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Open Access Case report

Herbal-drug interaction induced rhabdomyolysis in a liposarcoma patient receiving trabectedin

Sabino Strippoli1, Vito Lorusso1, Anna Albano1 and Michele Guida2*

Author Affiliations

1 Medical Oncology Department National Cancer Research Centre “Giovanni Paolo II”, Bari, Italy

2 National Cancer Research Centre “Giovanni Paolo II”, Via Orazio Flacco, Bari, 65. 70124, Italy

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BMC Complementary and Alternative Medicine 2013, 13:199  doi:10.1186/1472-6882-13-199

Published: 30 July 2013

Abstract

Background

Rhabdomyolysis is an uncommon side effect of trabectedin which is used for the second line therapy of metastatic sarcoma after anthracycline and ifosfamide failure. This side effect may be due to pharmacokinetic interactions caused by shared mechanisms of metabolism involving the cytochrome P450 (CYP) system in the liver. Here, for the first time in literature, we describe the unexpected onset of heavy toxicity, including rhabdomyolysis, after the fourth course of trabectedin in a patient with retroperitoneal liposarcoma who at the same time was taking an alternative herbal medicine suspected of triggering this adverse event.

Case presentation

This is the case of a 56 year old Caucasian man affected by a relapsed de-differentiated liposarcoma who, after the fourth cycle of second-line chemotherapy with trabectedin, complained of sudden weakness, difficulty walking and diffuse muscle pain necessitating complete bed rest. Upon admission to our ward the patient showed grade (G) 4 pancytopenia and a marked increase in liver lytic enzymes, serum levels of myoglobin, creatine phosphokinase (CPK) and lactate dehydrogenase. No cardiac or kidney function injuries were present. Based on these clinical and laboratory features, our conclusive diagnosis was of rhabdomyolysis induced by trabectedin.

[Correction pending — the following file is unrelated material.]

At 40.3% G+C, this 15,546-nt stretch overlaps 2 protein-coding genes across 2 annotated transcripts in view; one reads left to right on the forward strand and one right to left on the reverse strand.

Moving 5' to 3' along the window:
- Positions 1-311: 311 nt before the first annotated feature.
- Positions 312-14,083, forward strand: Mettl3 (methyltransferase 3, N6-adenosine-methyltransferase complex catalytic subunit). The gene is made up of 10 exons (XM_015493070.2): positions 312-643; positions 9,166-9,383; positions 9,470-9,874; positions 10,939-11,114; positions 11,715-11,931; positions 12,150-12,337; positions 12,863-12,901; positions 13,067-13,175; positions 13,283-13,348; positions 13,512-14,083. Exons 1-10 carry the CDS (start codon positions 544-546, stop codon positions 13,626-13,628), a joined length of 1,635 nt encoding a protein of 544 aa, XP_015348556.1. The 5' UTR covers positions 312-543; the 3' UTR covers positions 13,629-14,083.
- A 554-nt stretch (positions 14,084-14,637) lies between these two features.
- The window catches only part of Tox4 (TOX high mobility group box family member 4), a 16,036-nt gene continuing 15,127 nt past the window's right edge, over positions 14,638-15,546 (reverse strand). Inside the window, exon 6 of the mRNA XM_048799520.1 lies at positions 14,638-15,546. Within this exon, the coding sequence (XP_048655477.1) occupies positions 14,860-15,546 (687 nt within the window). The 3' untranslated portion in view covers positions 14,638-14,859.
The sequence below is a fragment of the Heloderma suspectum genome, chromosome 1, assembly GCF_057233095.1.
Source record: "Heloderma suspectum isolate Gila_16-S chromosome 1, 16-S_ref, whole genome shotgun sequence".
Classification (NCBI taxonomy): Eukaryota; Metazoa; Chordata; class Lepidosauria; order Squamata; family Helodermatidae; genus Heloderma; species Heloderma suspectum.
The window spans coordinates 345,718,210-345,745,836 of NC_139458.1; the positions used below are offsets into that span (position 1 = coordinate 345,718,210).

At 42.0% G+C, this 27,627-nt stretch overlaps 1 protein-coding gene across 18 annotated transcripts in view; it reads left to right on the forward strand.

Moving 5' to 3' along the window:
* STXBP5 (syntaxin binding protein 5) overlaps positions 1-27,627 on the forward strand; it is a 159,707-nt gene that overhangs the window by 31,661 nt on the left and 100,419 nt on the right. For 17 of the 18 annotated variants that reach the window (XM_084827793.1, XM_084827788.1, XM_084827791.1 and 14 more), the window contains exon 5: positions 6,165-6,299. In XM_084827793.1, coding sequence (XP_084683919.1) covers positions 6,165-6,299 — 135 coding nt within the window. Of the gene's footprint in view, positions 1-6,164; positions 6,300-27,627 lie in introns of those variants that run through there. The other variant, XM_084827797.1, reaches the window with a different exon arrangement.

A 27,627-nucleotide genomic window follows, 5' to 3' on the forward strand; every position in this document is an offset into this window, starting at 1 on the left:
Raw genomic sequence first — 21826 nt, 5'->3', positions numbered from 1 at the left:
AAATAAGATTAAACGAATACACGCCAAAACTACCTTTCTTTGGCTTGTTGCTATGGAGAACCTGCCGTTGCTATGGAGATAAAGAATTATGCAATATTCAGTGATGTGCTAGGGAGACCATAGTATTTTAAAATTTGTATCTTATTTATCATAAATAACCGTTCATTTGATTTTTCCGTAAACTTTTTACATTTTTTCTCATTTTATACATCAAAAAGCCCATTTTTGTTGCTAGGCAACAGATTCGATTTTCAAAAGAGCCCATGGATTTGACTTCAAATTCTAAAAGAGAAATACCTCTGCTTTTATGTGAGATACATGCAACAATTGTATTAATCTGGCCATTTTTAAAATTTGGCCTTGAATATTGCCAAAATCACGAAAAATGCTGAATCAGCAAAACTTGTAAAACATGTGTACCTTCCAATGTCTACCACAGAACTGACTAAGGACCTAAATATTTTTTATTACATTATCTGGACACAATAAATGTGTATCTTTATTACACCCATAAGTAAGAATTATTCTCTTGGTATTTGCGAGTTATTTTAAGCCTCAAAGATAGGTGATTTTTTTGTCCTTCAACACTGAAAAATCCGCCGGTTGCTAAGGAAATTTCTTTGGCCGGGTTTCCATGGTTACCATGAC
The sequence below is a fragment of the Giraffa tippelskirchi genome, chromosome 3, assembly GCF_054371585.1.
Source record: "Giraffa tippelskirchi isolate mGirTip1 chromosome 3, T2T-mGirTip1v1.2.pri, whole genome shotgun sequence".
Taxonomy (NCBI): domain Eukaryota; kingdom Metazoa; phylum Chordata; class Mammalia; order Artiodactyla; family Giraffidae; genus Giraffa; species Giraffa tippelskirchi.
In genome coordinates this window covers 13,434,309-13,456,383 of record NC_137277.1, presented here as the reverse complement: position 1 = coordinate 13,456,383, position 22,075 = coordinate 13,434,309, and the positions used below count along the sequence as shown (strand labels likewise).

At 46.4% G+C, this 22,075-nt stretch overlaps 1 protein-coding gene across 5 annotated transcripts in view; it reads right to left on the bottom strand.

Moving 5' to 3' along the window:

The patient did not report any trauma or muscular overexertion and no co-morbidities were present. He had not received any drugs during treatment with trabectedin, but upon further questioning the patient informed us he had been taking a folk medicine preparation of chokeberry (Aronia melanocarpa) daily during the last course of trabectedin and in the 2 subsequent weeks.

One week after hospitalization and cessation of intake of chokeberry extract, CPK and other markers of myolysis slowly returned to standard range, and the patient noted a progressive recovery of muscle strength.

The patient was discharged on day 14 when a blood transfusion and parenteral hydration gradually lowered general toxicity. Progressive mobilization of the patient was obtained as well as a complete normalization of the laboratory findings.

Conclusions

The level of evidence of drug interaction leading to the adverse event observed in our patient was 2 (probable). Thus our case underlines the importance of understanding rare treatment-related toxicities such as trabectedin-induced rhabdomyolysis and the possible role of the drug-drug interactions in the pathogenesis of this rare side effect. Furthermore, this report draws attention to a potential problem of particular concern, that of nutritional supplements and complementary and alternative drug interactions. These are not widely recognized and can cause treatment failure.

Keywords:
Trabectedin related rhabdomyolysis; Liposarcomas; Drug-drug interactions; Chokeberry (Aronia melanocarpa)-drugs interaction